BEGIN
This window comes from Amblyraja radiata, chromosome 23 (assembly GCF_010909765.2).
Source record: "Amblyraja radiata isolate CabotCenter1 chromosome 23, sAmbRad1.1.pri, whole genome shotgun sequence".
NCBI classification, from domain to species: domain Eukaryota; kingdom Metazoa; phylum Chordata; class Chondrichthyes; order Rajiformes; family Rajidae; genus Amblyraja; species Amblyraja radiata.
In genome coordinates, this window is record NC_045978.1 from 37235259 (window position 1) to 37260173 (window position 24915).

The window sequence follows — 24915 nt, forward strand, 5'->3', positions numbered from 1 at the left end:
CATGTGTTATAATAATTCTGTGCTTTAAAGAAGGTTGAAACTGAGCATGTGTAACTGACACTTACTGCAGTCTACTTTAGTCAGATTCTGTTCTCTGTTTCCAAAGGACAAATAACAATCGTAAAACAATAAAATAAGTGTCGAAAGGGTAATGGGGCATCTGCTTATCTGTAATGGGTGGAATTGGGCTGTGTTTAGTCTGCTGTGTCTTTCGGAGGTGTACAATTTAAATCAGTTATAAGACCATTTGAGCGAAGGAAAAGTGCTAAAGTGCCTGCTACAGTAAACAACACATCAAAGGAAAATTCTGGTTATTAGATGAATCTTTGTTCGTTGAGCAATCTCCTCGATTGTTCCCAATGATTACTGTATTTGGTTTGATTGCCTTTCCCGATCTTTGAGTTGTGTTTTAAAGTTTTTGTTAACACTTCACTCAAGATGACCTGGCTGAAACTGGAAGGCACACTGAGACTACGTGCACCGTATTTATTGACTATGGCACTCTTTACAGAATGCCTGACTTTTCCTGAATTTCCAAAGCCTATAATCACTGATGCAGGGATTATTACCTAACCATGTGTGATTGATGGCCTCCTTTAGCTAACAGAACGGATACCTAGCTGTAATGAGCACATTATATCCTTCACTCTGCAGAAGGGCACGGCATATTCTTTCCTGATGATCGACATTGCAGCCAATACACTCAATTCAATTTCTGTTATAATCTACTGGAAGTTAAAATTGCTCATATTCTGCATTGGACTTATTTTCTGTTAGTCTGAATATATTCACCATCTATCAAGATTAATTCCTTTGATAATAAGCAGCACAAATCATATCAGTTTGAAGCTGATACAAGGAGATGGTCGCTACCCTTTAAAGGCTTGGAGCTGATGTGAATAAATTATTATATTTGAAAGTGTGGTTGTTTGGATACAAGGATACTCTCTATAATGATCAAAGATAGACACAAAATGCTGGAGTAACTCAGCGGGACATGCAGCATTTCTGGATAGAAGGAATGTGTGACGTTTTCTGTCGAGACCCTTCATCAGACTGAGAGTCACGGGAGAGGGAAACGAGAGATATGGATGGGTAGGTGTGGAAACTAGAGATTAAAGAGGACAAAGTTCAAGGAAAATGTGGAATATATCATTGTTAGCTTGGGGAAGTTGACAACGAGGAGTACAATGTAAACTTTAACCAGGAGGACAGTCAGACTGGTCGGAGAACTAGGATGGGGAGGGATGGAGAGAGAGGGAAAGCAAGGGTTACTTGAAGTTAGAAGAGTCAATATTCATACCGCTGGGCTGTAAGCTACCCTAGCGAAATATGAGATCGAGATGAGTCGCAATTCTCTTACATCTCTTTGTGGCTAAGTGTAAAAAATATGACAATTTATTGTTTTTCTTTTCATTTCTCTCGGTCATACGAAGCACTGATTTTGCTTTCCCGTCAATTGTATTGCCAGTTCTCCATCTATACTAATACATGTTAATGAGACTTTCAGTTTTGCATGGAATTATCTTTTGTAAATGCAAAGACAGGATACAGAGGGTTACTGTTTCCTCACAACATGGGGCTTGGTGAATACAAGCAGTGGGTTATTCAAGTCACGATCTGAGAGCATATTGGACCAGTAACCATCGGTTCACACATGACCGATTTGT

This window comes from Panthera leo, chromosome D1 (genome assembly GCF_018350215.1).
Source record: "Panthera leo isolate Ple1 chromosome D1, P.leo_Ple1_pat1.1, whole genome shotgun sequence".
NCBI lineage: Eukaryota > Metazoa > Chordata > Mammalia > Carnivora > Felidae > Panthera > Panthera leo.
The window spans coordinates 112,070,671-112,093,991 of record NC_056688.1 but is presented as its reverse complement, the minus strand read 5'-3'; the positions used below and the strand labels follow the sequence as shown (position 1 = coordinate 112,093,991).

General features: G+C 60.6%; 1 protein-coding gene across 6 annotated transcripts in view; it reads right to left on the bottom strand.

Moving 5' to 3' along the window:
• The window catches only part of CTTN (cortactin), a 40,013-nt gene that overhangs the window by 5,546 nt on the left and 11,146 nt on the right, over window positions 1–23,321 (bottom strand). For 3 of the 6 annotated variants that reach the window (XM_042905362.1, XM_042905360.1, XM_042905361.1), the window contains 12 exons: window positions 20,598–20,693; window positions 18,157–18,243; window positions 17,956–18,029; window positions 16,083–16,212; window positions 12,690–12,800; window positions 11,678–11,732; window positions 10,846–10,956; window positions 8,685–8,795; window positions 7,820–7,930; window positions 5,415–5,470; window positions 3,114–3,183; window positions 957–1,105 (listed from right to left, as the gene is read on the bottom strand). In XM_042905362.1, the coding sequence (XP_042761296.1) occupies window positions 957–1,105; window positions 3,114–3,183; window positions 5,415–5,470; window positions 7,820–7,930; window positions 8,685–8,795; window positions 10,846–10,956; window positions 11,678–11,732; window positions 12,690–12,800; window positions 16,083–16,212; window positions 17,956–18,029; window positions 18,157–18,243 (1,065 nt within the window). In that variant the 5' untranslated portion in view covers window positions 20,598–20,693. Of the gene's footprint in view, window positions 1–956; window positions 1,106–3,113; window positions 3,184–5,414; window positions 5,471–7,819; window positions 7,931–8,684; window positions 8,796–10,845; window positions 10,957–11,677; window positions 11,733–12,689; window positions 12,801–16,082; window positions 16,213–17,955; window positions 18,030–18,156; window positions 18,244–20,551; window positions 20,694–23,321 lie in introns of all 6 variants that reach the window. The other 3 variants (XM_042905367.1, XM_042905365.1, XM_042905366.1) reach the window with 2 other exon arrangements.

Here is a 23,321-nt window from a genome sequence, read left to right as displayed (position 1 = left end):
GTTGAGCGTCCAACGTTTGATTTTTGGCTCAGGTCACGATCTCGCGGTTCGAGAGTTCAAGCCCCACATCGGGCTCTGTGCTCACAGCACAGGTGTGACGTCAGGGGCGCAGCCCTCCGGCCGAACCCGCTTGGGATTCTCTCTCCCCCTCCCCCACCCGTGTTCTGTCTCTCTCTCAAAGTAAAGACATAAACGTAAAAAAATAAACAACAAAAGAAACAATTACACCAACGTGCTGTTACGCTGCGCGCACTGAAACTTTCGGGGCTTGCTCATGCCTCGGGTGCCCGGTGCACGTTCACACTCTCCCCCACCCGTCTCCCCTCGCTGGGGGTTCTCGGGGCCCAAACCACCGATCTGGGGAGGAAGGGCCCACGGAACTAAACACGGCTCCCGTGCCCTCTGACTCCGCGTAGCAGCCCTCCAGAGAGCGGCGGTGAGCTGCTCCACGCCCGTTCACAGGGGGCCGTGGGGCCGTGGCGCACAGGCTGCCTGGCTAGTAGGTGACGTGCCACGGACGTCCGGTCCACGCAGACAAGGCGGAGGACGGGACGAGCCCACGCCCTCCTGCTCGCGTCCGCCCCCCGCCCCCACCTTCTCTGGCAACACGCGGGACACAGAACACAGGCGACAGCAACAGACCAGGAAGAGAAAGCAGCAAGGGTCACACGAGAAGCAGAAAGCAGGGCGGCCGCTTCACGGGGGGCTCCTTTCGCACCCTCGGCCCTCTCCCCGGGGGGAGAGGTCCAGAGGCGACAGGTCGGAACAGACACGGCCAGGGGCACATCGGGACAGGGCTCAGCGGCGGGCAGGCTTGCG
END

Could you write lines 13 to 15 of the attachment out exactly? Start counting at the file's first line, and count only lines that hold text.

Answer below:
• The window catches only part of CTTN (cortactin), a 40,013-nt gene that overhangs the window by 5,546 nt on the left and 11,146 nt on the right, over window positions 1–23,321 (bottom strand). For 3 of the 6 annotated variants that reach the window (XM_042905362.1, XM_042905360.1, XM_042905361.1), the window contains 12 exons: window positions 20,598–20,693; window positions 18,157–18,243; window positions 17,956–18,029; window positions 16,083–16,212; window positions 12,690–12,800; window positions 11,678–11,732; window positions 10,846–10,956; window positions 8,685–8,795; window positions 7,820–7,930; window positions 5,415–5,470; window positions 3,114–3,183; window positions 957–1,105 (listed from right to left, as the gene is read on the bottom strand). In XM_042905362.1, the coding sequence (XP_042761296.1) occupies window positions 957–1,105; window positions 3,114–3,183; window positions 5,415–5,470; window positions 7,820–7,930; window positions 8,685–8,795; window positions 10,846–10,956; window positions 11,678–11,732; window positions 12,690–12,800; window positions 16,083–16,212; window positions 17,956–18,029; window positions 18,157–18,243 (1,065 nt within the window). In that variant the 5' untranslated portion in view covers window positions 20,598–20,693. Of the gene's footprint in view, window positions 1–956; window positions 1,106–3,113; window positions 3,184–5,414; window positions 5,471–7,819; window positions 7,931–8,684; window positions 8,796–10,845; window positions 10,957–11,677; window positions 11,733–12,689; window positions 12,801–16,082; window positions 16,213–17,955; window positions 18,030–18,156; window positions 18,244–20,551; window positions 20,694–23,321 lie in introns of all 6 variants that reach the window. The other 3 variants (XM_042905367.1, XM_042905365.1, XM_042905366.1) reach the window with 2 other exon arrangements.

Here is a 23,321-nt window from a genome sequence, read left to right as displayed (position 1 = left end):
GTTGAGCGTCCAACGTTTGATTTTTGGCTCAGGTCACGATCTCGCGGTTCGAGAGTTCAAGCCCCACATCGGGCTCTGTGCTCACAGCACAGGTGTGACGTCAGGGGCGCAGCCCTCCGGCCGAACCCGCTTGGGATTCTCTCTCCCCCTCCCCCACCCGTGTTCTGTCTCTCTCTCAAAGTAAAGACATAAACGTAAAAAAATAAACAACAAAAGAAACAATTACACCAACGTGCTGTTACGCTGCGCGCACTGAAACTTTCGGGGCTTGCTCATGCCTCGGGTGCCCGGTGCACGTTCACACTCTCCCCCACCCGTCTCCCCTCGCTGGGGGTTCTCGGGGCCCAAACCACCGATCTGGGGAGGAAGGGCCCACGGAACTAAACACGGCTCCCGTGCCCTCTGACTCCGCGTAGCAGCCCTCCAGAGAGCGGCGGTGAGCTGCTCCACGCCCGTTCACAGGGGGCCGTGGGGCCGTGGCGCACAGGCTGCCTGGCTAGTAGGTGACGTGCCACGGACGTCCGGTCCACGCAGACAAGGCGGAGGACGGGACGAGCCCACGCCCTCCTGCTCGCGTCCGCCCCCCGCCCCCACCTTCTCTGGCAACACGCGGGACACAGAACACAGGCGACAGCAACAGACCAGGAAGAGAAAGCAGCAAGGGTCACACGAGAAGCAGAAAGCAGGGCGGCCGCTTCACGGGGGGCTCCTTTCGCACCCTCGGCCCTCTCCCCGGGGGGAGAGGTCCAGAGGCGACAGGTCGGAACAGACACGGCCAGGGGCACATCGGGACAGGGCTCAGCGGCGGGCAGGCTTGCG